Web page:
Public Health England has updated documents summarising information on available flu vaccines and which flu vaccines children and young people should receive
As part of the annual flu programme, Public Health England has published:
- an updated version of Which flu vaccine should children and young people have?
- Flu vaccines for the 2021 to 2022 season.
These documents summarise which flu vaccines are available in the UK and which types are appropriate for a given at-risk group or age range, offering a convenient guide for healthcare professionals carrying out the flu vaccination programme.
Flu vaccination is expected to be more important this year because of coronavirus, as patients already at higher risk from coronavirus are also at greater risk of problems with flu. Research also shows that patients who catch flu and coronavirus at the same time are more likely to be seriously ill than those who only catch one.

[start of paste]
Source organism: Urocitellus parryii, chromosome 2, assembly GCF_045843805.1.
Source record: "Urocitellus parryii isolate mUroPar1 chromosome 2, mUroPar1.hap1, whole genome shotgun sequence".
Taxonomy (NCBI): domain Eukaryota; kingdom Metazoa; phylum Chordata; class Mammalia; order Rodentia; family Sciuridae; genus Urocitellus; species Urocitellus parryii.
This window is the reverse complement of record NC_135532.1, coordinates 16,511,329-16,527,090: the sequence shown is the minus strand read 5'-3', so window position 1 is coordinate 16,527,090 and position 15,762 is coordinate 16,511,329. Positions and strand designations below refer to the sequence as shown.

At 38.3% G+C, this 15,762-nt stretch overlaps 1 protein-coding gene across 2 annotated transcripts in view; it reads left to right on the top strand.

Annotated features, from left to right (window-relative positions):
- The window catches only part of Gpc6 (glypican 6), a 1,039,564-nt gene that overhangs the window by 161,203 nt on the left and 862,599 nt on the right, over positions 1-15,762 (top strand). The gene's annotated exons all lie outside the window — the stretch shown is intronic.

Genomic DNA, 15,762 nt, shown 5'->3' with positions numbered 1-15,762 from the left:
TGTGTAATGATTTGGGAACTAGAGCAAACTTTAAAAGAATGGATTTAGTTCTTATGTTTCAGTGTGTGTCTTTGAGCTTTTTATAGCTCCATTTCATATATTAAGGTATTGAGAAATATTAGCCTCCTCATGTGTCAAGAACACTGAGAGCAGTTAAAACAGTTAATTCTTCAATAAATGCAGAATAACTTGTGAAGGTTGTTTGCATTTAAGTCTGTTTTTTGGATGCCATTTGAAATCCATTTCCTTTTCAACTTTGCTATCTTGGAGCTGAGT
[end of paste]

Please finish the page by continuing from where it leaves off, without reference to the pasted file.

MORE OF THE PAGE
The flu vaccine can be given to people who live with someone who is clinically extremely vulnerable to coronavirus (i.e. are on the NHS shielded patient list).
Vaccines for the 2021–2022 flu season
For the flu season of 2021–2022, five types of vaccine have been procured:
- live attenuated infuenza vaccine
- quadrivalent egg-grown infuenza vaccine (for which two brands are available)
- quadrivalent cell-grown infuenza vaccine
- recombinant quadrivalent influenza vaccine
- adjuvanted quadrivalent influenza vaccine.
For more detailed information on which age ranges and risk groups should be offered flu vaccination, refer to the Guidelines Summary of flu immunisation guidance for England 2021–2022.